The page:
It doesn’t matter if one of us is desperately, desperately in love.
that equally desperate measures
must be taken.
We are Sinclairs.
No one is needy.
No one is wrong.
We live, at least in the summertime, on a private island off the coast of Massachusetts.
Perhaps that is all you need to know.”
4. “The Westing Game,” by Ellen Raskin
Barney Northrup was a good salesman. In one day he had rented all of Sunset Towers to the people whose names were already printed on the mailboxes in an alcove off the lobby.
Office – Dr. Wexler
Lobby – Theodorakis Coffee Shop
2C – F. Baumbach
2D – Theodorakis
3C – S. Pulaski
3D – Wexler
4C – Hoo
4D – J.J. Ford
5 – Shin Hoo’s Restaurant
Who were these people, these specially selected tenants? They were mothers and fathers and children. A dressmaker, a secretary, an inventor, a doctor, a judge. One was a bookie, one was a burglar, one was a bomber, and one was a mistake. Barney Northrup had rented one of the apartments to the wrong person.
Sunset Towers was a quiet, well-run building. Neighbour greeted neighbour with “Good morning” or a friendly smile, and grappled with small problems behind closed doors. The big problems were yet to come.
A bizarre chain of events begins when sixteen unlikely people gather for the reading of Samuel W. Westing’s will. And though no one knows why the eccentric, game-loving millionaire has chosen a virtual stranger – and a possible murderer – to inherit his vast fortune, one thing’s for sure: Sam Westing may be dead… but that won’t stop him from playing one last game!
I have always loved a good mystery and this is one of my most read books. It may have been written for a younger audience, but even adults can appreciate it. The plot is clever and it’s an incredibly enjoyable book to read.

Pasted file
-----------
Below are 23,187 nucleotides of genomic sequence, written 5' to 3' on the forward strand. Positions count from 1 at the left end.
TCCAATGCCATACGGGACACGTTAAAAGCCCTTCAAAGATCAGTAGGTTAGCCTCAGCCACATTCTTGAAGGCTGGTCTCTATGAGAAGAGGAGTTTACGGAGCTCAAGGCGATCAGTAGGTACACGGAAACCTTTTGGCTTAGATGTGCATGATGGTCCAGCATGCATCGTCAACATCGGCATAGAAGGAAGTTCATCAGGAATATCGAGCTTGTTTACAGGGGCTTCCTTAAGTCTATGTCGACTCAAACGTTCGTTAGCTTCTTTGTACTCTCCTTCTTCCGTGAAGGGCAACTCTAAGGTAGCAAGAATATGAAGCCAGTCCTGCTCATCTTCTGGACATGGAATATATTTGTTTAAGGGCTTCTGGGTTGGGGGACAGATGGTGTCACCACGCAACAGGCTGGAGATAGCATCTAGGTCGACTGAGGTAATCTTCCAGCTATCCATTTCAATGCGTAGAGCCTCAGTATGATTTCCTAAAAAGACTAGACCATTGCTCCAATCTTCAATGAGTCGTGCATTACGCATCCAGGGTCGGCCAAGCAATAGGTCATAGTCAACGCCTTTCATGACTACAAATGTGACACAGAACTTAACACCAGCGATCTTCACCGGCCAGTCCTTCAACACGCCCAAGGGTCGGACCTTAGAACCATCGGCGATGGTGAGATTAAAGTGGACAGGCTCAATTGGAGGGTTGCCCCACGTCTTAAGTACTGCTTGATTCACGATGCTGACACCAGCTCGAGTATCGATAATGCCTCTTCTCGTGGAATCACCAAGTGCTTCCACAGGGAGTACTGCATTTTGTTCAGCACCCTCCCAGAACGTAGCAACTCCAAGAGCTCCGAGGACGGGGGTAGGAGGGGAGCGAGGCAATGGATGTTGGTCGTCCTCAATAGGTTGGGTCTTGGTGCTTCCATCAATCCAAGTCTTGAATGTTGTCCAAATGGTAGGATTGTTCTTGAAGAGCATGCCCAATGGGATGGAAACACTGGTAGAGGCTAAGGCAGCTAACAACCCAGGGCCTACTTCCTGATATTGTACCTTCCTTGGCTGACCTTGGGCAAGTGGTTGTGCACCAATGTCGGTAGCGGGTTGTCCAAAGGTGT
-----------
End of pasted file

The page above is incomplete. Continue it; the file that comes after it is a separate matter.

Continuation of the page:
5. “The Nightingale,” by Kristin Hannah
In love we find out who we want to be. In war we find out who we are.
In the quiet village of Carriveau, Vianne Mauriac says good-bye to her husband, Antoine, as he heads for the Front. She doesn’t believe that the Nazis will invade
France… but invade they do, in droves of marching soldiers, in caravans of trucks and tanks, in planes that fill the skies and drop bombs upon the innocent. When a German captain requisitions Vianne’s home, she and her daughter must live with the enemy or lose everything. Without food or money or hope, as danger escalated all around them, she is forced to make one impossible choice after another to keep her family alive.
Vianne’s sister, Isabelle, is a rebellious eighteen-year-old, searching for purpose with all the reckless passion of youth. While thousands of Parisians march into the unknown terrors or war, she meets Gaëtan, a partisan who believes the French can fight the Nazis from within France, and she falls in love as only the young can…completely. But when he betrays her, Isabelle joins the Resistance and never looks back, risking her life time and again to save others.
Find out why I like this book so much: BOOK REVIEW: ‘THE NIGHTINGALE,’ by KRISTIN HANNAH
6. “The Outsiders,” by S.E. Hinton
According to Ponyboy, there are two kinds of people in the world: greasers and socs. A soc (short for “social”) has money, can get away with just about anything, and has an attitude longer than a limousine. A greaser, on the other hand, always lives on the outside and needs to watch his back. Ponyboy is a greaser, and he’s always been proud of it, even willing to rumble against a gang of socs for the sake of his fellow greasers–until one terrible night when his friend Johnny kills a soc. The murder gets under Ponyboy’s skin, causing his bifurcated world to crumble and teaching him that pain feels the same whether a soc or a greaser.